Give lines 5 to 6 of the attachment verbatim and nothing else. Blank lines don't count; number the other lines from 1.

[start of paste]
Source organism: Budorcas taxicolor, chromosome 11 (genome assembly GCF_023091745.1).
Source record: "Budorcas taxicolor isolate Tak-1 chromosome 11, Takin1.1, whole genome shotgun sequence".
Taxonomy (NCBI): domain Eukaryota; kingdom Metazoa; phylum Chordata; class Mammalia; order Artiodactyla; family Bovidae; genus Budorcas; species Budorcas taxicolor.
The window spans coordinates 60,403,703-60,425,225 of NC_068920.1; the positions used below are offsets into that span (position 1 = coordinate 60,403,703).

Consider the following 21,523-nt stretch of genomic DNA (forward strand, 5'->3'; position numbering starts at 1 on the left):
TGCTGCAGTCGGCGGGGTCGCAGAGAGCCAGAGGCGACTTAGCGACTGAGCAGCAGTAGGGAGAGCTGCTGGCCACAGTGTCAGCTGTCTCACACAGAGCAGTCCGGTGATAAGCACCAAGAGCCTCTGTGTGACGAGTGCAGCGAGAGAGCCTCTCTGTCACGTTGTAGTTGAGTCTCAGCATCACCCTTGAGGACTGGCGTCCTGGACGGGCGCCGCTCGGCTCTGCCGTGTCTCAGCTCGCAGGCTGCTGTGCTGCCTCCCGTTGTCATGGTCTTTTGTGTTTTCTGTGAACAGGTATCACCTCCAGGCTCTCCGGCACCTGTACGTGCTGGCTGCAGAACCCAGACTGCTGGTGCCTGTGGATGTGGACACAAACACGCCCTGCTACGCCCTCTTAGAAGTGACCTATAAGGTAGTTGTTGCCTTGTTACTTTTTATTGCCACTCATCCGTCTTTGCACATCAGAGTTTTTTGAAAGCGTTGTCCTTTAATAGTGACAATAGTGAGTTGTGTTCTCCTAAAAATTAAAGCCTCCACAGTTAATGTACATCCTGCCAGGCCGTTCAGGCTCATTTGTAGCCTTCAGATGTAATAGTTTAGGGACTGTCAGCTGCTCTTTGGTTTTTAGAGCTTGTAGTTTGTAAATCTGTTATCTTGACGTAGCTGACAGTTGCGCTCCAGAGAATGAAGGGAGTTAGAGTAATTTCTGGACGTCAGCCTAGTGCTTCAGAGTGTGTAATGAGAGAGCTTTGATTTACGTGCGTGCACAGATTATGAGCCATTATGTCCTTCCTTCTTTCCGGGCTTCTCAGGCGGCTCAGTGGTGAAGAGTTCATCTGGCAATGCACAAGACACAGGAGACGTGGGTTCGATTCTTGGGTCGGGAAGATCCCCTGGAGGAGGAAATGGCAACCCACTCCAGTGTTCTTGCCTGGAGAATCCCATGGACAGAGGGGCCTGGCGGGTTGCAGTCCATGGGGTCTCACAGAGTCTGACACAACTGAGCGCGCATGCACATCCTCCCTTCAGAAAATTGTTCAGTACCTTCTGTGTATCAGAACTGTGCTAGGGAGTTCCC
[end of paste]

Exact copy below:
Consider the following 21,523-nt stretch of genomic DNA (forward strand, 5'->3'; position numbering starts at 1 on the left):
TGCTGCAGTCGGCGGGGTCGCAGAGAGCCAGAGGCGACTTAGCGACTGAGCAGCAGTAGGGAGAGCTGCTGGCCACAGTGTCAGCTGTCTCACACAGAGCAGTCCGGTGATAAGCACCAAGAGCCTCTGTGTGACGAGTGCAGCGAGAGAGCCTCTCTGTCACGTTGTAGTTGAGTCTCAGCATCACCCTTGAGGACTGGCGTCCTGGACGGGCGCCGCTCGGCTCTGCCGTGTCTCAGCTCGCAGGCTGCTGTGCTGCCTCCCGTTGTCATGGTCTTTTGTGTTTTCTGTGAACAGGTATCACCTCCAGGCTCTCCGGCACCTGTACGTGCTGGCTGCAGAACCCAGACTGCTGGTGCCTGTGGATGTGGACACAAACACGCCCTGCTACGCCCTCTTAGAAGTGACCTATAAGGTAGTTGTTGCCTTGTTACTTTTTATTGCCACTCATCCGTCTTTGCACATCAGAGTTTTTTGAAAGCGTTGTCCTTTAATAGTGACAATAGTGAGTTGTGTTCTCCTAAAAATTAAAGCCTCCACAGTTAATGTACATCCTGCCAGGCCGTTCAGGCTCATTTGTAGCCTTCAGATGTAATAGTTTAGGGACTGTCAGCTGCTCTTTGGTTTTTAGAGCTTGTAGTTTGTAAATCTGTTATCTTGACGTAGCTGACAGTTGCGCTCCAGAGAATGAAGGGAGTTAGAGTAATTTCTGGACGTCAGCCTAGTGCTTCAGAGTGTGTAATGAGAGAGCTTTGATTTACGTGCGTGCACAGATTATGAGCCATTATGTCCTTCCTTCTTTCCGGGCTTCTCAGGCGGCTCAGTGGTGAAGAGTTCATCTGGCAATGCACAAGACACAGGAGACGTGGGTTCGATTCTTGGGTCGGGAAGATCCCCTGGAGGAGGAAATGGCAACCCACTCCAGTGTTCTTGCCTGGAGAATCCCATGGACAGAGGGGCCTGGCGGGTTGCAGTCCATGGGGTCTCACAGAGTCTGACACAACTGAGCGCGCATGCACATCCTCCCTTCAGAAAATTGTTCAGTACCTTCTGTGTATCAGAACTGTGCTAGGGAGTTCCC